Some diabetic cats benefit from special diets rich in fiber. Fiber tends to slow down digestion, thus preventing sudden spikes of blood glucose. High-fiber foods can also help obese cats lose weight – which can decrease the need for insulin in some cats. But never shift your cat’s diet without first consulting with your veterinarian. If a diabetic cat finds a new food unpalatable, it may eat less, throwing its blood glucose out of whack.

Managed diabetic cats can live full and happy lives, but they do need careful tending because of the dangers of an insulin overdose. To be safe, keep your diabetic cat indoors. Also, if your cat hasn’t yet stabilized on its insulin dose, stay alert for trouble during insulin peaks (about 4 to 8 hours after each injection, depending on the type of insulin).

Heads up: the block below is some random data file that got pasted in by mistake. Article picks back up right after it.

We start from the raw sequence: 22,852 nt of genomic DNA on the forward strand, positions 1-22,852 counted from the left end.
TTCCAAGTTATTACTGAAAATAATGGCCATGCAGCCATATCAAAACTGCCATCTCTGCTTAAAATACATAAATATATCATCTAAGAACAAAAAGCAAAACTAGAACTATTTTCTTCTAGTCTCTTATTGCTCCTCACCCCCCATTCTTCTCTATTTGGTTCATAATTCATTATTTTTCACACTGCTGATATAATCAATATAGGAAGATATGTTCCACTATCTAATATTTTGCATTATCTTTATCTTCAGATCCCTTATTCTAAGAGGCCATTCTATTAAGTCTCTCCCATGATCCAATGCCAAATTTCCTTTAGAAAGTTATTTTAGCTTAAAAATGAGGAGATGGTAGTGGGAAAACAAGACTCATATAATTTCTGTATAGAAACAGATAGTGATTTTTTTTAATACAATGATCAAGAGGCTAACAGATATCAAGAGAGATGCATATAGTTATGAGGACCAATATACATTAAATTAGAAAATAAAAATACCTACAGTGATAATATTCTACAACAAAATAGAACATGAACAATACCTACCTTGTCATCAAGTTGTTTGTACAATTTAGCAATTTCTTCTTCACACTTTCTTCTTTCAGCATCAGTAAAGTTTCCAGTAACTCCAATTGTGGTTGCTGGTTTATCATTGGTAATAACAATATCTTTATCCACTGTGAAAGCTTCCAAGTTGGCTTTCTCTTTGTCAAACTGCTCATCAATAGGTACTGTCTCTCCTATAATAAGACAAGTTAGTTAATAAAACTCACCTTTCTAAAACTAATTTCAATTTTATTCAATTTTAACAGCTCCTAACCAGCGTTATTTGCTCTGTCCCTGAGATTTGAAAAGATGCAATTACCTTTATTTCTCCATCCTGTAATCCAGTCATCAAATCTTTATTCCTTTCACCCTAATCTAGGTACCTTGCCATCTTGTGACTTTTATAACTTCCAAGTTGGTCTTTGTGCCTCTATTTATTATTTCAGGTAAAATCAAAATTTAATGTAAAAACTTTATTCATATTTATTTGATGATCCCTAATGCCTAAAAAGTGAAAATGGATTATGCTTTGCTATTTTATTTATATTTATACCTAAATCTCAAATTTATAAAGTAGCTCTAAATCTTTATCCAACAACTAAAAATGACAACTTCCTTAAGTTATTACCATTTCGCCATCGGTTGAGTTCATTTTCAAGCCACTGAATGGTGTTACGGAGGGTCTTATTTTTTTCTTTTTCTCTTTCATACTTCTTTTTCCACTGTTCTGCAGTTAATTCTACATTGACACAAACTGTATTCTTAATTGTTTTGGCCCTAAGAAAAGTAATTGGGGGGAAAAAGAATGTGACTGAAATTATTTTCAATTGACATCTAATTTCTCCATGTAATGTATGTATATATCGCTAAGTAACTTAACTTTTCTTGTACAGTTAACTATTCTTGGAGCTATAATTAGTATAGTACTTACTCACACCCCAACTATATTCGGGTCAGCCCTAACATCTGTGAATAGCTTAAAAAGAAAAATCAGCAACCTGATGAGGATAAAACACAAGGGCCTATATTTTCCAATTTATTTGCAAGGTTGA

If a diabetic cat gets too much insulin or doesn’t eat enough food, its blood sugar could dip to dangerously low levels (hypoglycemic shock), causing seizures and even death. To be safe, always make sure your cat is interested in food before you administer insulin. Also, keep careful track of injections so your cat doesn’t get double dose from two separate caretakers. When in doubt, no insulin is better than too much. If your cat is acting very sluggish, is having a seizure, or is unconscious, you must raise its blood-glucose level immediately. If possible, get your pet to eat something. But if the animal is unable to eat, dip a cotton ball or your finger in Karo syrup (or maple syrup, in a pinch) and swab it over your cat’s gums. The gums will absorb some of the sugar, which should help bring your cat out of shock. Once your cat begins to respond, immediately take the animal to your veterinarian.